10 WebStorm Shortcuts You Need to Know

When using most software, people feel productive when they can get the most common tasks done really quickly. Keyboard shortcuts go a long way in doing that and saving your time. WebStorm has a shortcut for almost every action. Today we’d like to share with you 10 essential shortcuts that everyone should try.

All the key combinations used here are from the Default keymap for Windows and Linux and from the default Mac OS X 10.5+ keymap for Mac. You can easily customize your keymap configuration in Preferences | Keymap.

Search everywhere: Shift+Shift

As the name suggests, the Search everywhere popup allows you to search for anything in your project, as well as in the IDE itself.

You can search for files, symbols, functions, variables in your code and quickly navigate to them:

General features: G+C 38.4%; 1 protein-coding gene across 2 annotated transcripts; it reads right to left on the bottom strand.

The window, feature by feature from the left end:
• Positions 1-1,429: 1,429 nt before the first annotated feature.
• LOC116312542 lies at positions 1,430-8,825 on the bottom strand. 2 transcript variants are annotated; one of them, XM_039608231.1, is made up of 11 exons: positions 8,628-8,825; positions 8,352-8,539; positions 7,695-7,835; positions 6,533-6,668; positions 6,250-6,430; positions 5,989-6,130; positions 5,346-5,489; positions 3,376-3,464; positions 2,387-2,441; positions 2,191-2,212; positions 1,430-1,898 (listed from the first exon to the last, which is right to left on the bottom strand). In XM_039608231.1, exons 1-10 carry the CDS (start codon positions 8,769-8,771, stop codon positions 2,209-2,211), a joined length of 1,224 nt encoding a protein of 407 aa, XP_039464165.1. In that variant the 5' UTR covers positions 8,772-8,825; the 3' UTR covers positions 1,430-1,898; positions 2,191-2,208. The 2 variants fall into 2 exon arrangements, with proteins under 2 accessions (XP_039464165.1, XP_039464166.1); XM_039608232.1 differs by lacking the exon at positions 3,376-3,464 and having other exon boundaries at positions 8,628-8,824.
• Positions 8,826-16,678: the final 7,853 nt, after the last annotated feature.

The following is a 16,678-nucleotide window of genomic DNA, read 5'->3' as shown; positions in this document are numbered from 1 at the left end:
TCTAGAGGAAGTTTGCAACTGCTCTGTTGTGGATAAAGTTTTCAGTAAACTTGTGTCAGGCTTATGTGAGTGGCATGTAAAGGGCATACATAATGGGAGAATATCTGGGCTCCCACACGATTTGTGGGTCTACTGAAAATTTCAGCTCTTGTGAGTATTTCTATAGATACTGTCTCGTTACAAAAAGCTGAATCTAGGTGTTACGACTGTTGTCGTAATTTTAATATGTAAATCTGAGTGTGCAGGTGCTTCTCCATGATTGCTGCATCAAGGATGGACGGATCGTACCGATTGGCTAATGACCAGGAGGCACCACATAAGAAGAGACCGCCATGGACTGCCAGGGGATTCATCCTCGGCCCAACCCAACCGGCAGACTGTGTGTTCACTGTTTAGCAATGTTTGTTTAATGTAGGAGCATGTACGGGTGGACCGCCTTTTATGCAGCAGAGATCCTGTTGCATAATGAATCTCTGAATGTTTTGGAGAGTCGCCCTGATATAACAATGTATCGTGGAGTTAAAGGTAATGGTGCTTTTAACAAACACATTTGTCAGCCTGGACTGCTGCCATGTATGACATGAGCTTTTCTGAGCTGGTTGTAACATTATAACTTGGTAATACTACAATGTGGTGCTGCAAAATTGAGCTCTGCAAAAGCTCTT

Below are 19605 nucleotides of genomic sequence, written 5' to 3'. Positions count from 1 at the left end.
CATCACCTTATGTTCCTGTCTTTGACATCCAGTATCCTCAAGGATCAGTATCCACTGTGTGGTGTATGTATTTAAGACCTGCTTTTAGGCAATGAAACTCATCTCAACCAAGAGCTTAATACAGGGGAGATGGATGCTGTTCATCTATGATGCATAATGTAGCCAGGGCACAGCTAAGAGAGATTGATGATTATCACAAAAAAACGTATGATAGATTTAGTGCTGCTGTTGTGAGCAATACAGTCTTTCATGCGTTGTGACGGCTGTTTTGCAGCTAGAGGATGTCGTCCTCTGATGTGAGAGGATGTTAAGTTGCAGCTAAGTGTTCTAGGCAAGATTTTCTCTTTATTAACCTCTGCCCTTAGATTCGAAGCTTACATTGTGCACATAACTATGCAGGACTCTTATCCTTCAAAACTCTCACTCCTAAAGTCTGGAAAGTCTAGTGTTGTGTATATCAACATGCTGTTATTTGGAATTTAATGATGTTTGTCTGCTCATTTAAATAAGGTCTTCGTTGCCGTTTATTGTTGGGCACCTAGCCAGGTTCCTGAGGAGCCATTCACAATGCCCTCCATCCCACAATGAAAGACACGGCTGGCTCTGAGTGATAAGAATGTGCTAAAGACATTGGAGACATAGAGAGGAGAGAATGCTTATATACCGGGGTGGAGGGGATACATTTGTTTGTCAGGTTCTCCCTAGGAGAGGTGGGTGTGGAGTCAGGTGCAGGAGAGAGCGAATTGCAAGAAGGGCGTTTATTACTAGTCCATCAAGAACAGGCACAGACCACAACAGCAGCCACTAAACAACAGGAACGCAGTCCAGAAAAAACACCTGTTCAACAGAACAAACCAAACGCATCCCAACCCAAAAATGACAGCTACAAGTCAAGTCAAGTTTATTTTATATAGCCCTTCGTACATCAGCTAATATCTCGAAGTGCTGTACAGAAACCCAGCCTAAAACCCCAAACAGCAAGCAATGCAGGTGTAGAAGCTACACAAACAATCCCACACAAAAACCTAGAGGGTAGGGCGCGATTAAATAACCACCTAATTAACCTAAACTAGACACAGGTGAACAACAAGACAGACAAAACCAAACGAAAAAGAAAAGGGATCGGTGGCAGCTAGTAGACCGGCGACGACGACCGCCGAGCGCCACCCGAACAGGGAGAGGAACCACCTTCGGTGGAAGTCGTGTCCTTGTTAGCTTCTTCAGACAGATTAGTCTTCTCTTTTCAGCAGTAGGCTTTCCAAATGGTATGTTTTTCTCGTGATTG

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WebStorm 10.0.4 Bug Fix Update Available

The bug-fix update WebStorm 10.0.4 (build 141.1550) is now available.

In WebStorm 10.0.4 we’ve addressed a number of known issues and performance problems (including some fixes in our custom JDK distribution for Mac OS users).

The most worthy of mentioning is source map support when debugging with the latest Google Chrome 43.

Another great new improvement is the basic support for the newly released Polymer 1.0. WebStorm understands Polymer elements and help you navigate to their declaration. Element-specific attributes are not yet supported, though.


Our colleagues on the PhpStorm team have added another new feature called Remote edit. It allows files to be opened from the remote host (such as FTP, SFTP or FTPS) and edited in the IDE, without adding/downloading them to your local project. Read more about that in the PhpStorm blog.

The full list of fixed issues can be found in the release notes.

As usual, a patch update is available from WebStorm 10.0.3. Is you’re using another WebStorm version, please download and install WebStorm 10.0.4 from our website.

Develop with pleasure!